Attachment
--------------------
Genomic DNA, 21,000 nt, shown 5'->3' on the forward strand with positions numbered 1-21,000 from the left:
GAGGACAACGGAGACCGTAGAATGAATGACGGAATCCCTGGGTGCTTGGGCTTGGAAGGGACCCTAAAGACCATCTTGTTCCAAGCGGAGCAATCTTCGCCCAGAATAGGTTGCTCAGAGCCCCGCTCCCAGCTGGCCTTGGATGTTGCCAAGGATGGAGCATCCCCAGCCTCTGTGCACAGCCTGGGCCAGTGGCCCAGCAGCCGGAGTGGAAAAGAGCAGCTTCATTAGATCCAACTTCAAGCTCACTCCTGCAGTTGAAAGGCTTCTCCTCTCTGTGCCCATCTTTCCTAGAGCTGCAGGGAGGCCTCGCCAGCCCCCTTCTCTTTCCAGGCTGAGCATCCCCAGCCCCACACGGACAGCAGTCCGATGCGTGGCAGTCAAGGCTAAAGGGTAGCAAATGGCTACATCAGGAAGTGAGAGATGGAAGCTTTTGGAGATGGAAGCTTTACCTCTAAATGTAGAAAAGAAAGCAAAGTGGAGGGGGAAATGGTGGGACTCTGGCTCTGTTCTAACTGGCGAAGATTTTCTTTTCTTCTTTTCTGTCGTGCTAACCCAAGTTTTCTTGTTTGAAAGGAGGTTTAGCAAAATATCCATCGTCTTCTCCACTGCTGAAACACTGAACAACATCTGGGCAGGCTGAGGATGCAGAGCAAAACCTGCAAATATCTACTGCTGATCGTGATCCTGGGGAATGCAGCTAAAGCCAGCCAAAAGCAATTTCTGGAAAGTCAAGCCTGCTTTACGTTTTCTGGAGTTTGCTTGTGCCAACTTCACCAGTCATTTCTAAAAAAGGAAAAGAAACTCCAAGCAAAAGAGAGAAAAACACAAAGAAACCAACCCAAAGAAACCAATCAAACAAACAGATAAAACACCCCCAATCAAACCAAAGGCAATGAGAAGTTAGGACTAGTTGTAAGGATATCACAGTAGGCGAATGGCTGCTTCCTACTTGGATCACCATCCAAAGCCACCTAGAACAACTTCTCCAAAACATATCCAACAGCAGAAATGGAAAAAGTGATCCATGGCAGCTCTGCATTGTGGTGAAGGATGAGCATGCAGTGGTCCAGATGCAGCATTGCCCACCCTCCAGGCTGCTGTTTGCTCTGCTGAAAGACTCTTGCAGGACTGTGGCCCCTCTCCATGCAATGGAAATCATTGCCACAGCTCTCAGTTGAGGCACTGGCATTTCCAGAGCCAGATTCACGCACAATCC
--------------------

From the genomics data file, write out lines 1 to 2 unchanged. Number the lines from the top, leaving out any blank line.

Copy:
Genomic DNA, 21,000 nt, shown 5'->3' on the forward strand with positions numbered 1-21,000 from the left:
GAGGACAACGGAGACCGTAGAATGAATGACGGAATCCCTGGGTGCTTGGGCTTGGAAGGGACCCTAAAGACCATCTTGTTCCAAGCGGAGCAATCTTCGCCCAGAATAGGTTGCTCAGAGCCCCGCTCCCAGCTGGCCTTGGATGTTGCCAAGGATGGAGCATCCCCAGCCTCTGTGCACAGCCTGGGCCAGTGGCCCAGCAGCCGGAGTGGAAAAGAGCAGCTTCATTAGATCCAACTTCAAGCTCACTCCTGCAGTTGAAAGGCTTCTCCTCTCTGTGCCCATCTTTCCTAGAGCTGCAGGGAGGCCTCGCCAGCCCCCTTCTCTTTCCAGGCTGAGCATCCCCAGCCCCACACGGACAGCAGTCCGATGCGTGGCAGTCAAGGCTAAAGGGTAGCAAATGGCTACATCAGGAAGTGAGAGATGGAAGCTTTTGGAGATGGAAGCTTTACCTCTAAATGTAGAAAAGAAAGCAAAGTGGAGGGGGAAATGGTGGGACTCTGGCTCTGTTCTAACTGGCGAAGATTTTCTTTTCTTCTTTTCTGTCGTGCTAACCCAAGTTTTCTTGTTTGAAAGGAGGTTTAGCAAAATATCCATCGTCTTCTCCACTGCTGAAACACTGAACAACATCTGGGCAGGCTGAGGATGCAGAGCAAAACCTGCAAATATCTACTGCTGATCGTGATCCTGGGGAATGCAGCTAAAGCCAGCCAAAAGCAATTTCTGGAAAGTCAAGCCTGCTTTACGTTTTCTGGAGTTTGCTTGTGCCAACTTCACCAGTCATTTCTAAAAAAGGAAAAGAAACTCCAAGCAAAAGAGAGAAAAACACAAAGAAACCAACCCAAAGAAACCAATCAAACAAACAGATAAAACACCCCCAATCAAACCAAAGGCAATGAGAAGTTAGGACTAGTTGTAAGGATATCACAGTAGGCGAATGGCTGCTTCCTACTTGGATCACCATCCAAAGCCACCTAGAACAACTTCTCCAAAACATATCCAACAGCAGAAATGGAAAAAGTGATCCATGGCAGCTCTGCATTGTGGTGAAGGATGAGCATGCAGTGGTCCAGATGCAGCATTGCCCACCCTCCAGGCTGCTGTTTGCTCTGCTGAAAGACTCTTGCAGGACTGTGGCCCCTCTCCATGCAATGGAAATCATTGCCACAGCTCTCAGTTGAGGCACTGGCATTTCCAGAGCCAGATTCACGCACAATCC